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 | Kristina Hernandez

Health Care for Families to Honor the Year of St. Joseph

A new partnership between Catholic Charities of South Carolina and Jiseki Health, an innovative company serving underinsured and uninsured populations worldwide, is now available for families throughout parishes in the state. It offers affordable health care, legal advice and food assistance.

St. Joseph Family Care was born out of the need for affordable and accessible health care for underinsured and uninsured families in the Diocese of Charleston. According to the Kaiser Family Foundation, there are more than half a million people in the state without adequate health insurance coverage. The program is designed to serve families most in need at a fraction of the cost of traditional health insurance.

“It will offer medical services for the most vulnerable and at risk for very low annual fees plus it offers full services for Spanish speakers,” according to Mollie Kay, coordinator for Catholic Charities.

Telehealth visits are skyrocketing in popularity. One report from McKinsey & Company showed an initial spike in April 2020 as the coronavirus pandemic began to spread but revealed a continuous trend throughout the rest of 2020 and 2021, more than 38 times the number of telehealth visits than pre-COVID levels. Catholic Charities has adapted to the trend and is looking to use available technology to serve people in the state who need it most.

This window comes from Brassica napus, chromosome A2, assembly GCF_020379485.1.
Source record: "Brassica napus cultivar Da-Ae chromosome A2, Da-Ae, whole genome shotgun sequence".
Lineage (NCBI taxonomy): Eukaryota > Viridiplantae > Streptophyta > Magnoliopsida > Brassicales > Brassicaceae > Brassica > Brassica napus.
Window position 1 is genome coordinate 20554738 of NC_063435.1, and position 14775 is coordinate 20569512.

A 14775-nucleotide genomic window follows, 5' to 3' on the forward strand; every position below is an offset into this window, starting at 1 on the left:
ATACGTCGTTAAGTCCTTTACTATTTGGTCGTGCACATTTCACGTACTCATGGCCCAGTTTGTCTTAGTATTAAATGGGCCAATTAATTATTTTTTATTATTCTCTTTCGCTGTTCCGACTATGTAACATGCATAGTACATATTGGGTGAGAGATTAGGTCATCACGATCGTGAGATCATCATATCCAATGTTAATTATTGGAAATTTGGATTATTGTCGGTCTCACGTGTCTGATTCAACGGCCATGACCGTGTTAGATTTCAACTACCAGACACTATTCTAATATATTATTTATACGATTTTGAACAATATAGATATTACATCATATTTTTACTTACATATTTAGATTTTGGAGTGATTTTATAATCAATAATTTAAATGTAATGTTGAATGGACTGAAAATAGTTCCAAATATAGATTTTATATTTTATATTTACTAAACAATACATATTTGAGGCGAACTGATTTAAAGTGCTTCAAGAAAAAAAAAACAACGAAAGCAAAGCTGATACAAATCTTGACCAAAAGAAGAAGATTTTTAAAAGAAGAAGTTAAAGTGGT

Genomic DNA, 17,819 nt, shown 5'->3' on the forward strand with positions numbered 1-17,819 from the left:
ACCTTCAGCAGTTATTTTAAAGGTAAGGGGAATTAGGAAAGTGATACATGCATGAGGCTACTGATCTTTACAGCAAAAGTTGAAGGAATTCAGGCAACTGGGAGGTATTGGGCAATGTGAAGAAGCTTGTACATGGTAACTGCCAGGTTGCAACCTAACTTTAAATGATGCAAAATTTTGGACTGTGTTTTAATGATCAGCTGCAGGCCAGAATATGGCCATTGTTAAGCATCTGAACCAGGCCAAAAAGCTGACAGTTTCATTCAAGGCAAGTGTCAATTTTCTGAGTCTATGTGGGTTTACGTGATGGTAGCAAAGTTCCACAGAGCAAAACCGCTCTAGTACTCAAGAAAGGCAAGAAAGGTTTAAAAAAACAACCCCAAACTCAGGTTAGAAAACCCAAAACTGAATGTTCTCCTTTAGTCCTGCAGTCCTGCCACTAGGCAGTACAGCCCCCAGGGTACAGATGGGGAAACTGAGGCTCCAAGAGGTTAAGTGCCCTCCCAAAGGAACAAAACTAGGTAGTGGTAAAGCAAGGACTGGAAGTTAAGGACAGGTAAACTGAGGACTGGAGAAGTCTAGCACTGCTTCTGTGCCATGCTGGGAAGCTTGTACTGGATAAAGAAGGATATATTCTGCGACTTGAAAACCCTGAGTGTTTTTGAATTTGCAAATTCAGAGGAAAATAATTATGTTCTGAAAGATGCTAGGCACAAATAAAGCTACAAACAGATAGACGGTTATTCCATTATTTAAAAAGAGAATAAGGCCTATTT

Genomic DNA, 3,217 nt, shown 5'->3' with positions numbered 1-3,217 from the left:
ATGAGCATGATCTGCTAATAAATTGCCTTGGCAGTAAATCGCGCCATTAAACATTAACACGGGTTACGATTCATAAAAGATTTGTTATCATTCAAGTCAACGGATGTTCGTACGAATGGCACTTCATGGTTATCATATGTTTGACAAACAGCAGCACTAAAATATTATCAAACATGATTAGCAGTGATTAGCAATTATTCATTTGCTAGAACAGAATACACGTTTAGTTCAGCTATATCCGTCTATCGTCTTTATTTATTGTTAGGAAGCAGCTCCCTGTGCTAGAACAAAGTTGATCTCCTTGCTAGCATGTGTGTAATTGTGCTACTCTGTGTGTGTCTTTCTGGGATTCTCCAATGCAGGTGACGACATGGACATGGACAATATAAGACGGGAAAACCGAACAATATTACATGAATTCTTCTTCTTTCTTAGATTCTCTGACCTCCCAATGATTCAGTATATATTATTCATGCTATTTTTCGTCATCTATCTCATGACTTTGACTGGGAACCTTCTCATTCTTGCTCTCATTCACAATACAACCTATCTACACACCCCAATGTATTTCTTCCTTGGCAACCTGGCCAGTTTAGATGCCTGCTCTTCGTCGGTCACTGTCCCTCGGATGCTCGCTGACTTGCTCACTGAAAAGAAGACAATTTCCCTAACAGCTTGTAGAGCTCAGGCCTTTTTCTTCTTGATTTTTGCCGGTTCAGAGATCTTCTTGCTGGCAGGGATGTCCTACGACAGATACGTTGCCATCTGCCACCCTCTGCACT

The service also includes assistance with legal advice, financial wellness and literacy and food security. In the spirit of caring for the most vulnerable as a centerpiece to the pro-life issue, the program seeks to serve the whole person and positively address as many needs as possible.

How it works

St. Joseph Family Care is easy to sign up for, only requiring a name, birthdate, phone number and email. There is no government identification required and families can register at their parish, which will collect the annual fee and send it to Catholic Charities.

The service costs $60 per year for an entire family, giving them access to telehealth visits with certified, bilingual medical doctors, immigration and legal guidance, virtual meetings with certified financial planners and food boxes delivered right to their homes.

The gateway to this care — plus financial advice, food boxes, legal guidance and holistic health practices — is through Jiseki Health and can be accessed via text, phone and video chat.

If a family member needs medical care, they can quickly use the texting service provided and connect to the concierge, where they will be directed to appropriate services related to health and primary care. For behavioral and mental health concerns, the same texting service is available, and professionals are available for a co-pay 24 hours a day, seven days a week.

Bishop Robert E. Guglielmone said the program is a remarkable way to increase access to professional and medical services.

“If you are without standard health care access, I encourage you to sign up to start receiving these benefits for your family,” he said.

By intercepting families before a major health care crisis, St. Joseph Family Care seeks to improve outcomes and reduce the cost of care by avoiding unnecessary health care expenses. The bilingual concierges are in place to direct families to the quickest and most affordable options to receive care in their local communities.

Anyone can sign up at

Kristina Hernandez is a writer, mom to two adorable girls, wife and parishioner at Prince of Peace Church in Taylors. Email her at